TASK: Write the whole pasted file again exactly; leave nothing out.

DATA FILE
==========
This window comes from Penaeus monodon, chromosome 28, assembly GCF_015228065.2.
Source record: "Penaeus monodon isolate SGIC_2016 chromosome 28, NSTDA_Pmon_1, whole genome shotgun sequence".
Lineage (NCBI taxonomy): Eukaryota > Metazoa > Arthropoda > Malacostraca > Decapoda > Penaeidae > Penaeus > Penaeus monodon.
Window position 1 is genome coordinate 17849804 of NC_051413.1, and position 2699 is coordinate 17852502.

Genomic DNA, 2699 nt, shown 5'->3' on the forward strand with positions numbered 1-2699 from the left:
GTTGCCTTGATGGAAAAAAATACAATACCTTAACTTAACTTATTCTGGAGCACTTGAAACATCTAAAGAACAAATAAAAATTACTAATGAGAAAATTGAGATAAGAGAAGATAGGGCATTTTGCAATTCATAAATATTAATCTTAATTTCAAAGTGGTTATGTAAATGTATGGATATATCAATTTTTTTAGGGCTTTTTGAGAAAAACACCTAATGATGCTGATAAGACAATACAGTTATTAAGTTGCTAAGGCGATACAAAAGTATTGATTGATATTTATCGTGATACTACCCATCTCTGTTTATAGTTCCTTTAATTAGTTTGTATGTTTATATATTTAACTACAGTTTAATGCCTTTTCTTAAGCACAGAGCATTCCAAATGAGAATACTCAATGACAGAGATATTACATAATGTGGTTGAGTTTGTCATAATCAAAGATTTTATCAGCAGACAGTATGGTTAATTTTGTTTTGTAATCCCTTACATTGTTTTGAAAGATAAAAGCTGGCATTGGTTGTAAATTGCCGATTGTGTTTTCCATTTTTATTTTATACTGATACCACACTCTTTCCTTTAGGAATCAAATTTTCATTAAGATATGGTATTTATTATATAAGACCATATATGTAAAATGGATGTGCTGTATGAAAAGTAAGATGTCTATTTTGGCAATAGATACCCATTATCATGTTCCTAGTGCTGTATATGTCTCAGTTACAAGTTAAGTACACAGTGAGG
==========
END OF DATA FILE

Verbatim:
This window comes from Penaeus monodon, chromosome 28, assembly GCF_015228065.2.
Source record: "Penaeus monodon isolate SGIC_2016 chromosome 28, NSTDA_Pmon_1, whole genome shotgun sequence".
Lineage (NCBI taxonomy): Eukaryota > Metazoa > Arthropoda > Malacostraca > Decapoda > Penaeidae > Penaeus > Penaeus monodon.
Window position 1 is genome coordinate 17849804 of NC_051413.1, and position 2699 is coordinate 17852502.

Genomic DNA, 2699 nt, shown 5'->3' on the forward strand with positions numbered 1-2699 from the left:
GTTGCCTTGATGGAAAAAAATACAATACCTTAACTTAACTTATTCTGGAGCACTTGAAACATCTAAAGAACAAATAAAAATTACTAATGAGAAAATTGAGATAAGAGAAGATAGGGCATTTTGCAATTCATAAATATTAATCTTAATTTCAAAGTGGTTATGTAAATGTATGGATATATCAATTTTTTTAGGGCTTTTTGAGAAAAACACCTAATGATGCTGATAAGACAATACAGTTATTAAGTTGCTAAGGCGATACAAAAGTATTGATTGATATTTATCGTGATACTACCCATCTCTGTTTATAGTTCCTTTAATTAGTTTGTATGTTTATATATTTAACTACAGTTTAATGCCTTTTCTTAAGCACAGAGCATTCCAAATGAGAATACTCAATGACAGAGATATTACATAATGTGGTTGAGTTTGTCATAATCAAAGATTTTATCAGCAGACAGTATGGTTAATTTTGTTTTGTAATCCCTTACATTGTTTTGAAAGATAAAAGCTGGCATTGGTTGTAAATTGCCGATTGTGTTTTCCATTTTTATTTTATACTGATACCACACTCTTTCCTTTAGGAATCAAATTTTCATTAAGATATGGTATTTATTATATAAGACCATATATGTAAAATGGATGTGCTGTATGAAAAGTAAGATGTCTATTTTGGCAATAGATACCCATTATCATGTTCCTAGTGCTGTATATGTCTCAGTTACAAGTTAAGTACACAGTGAGG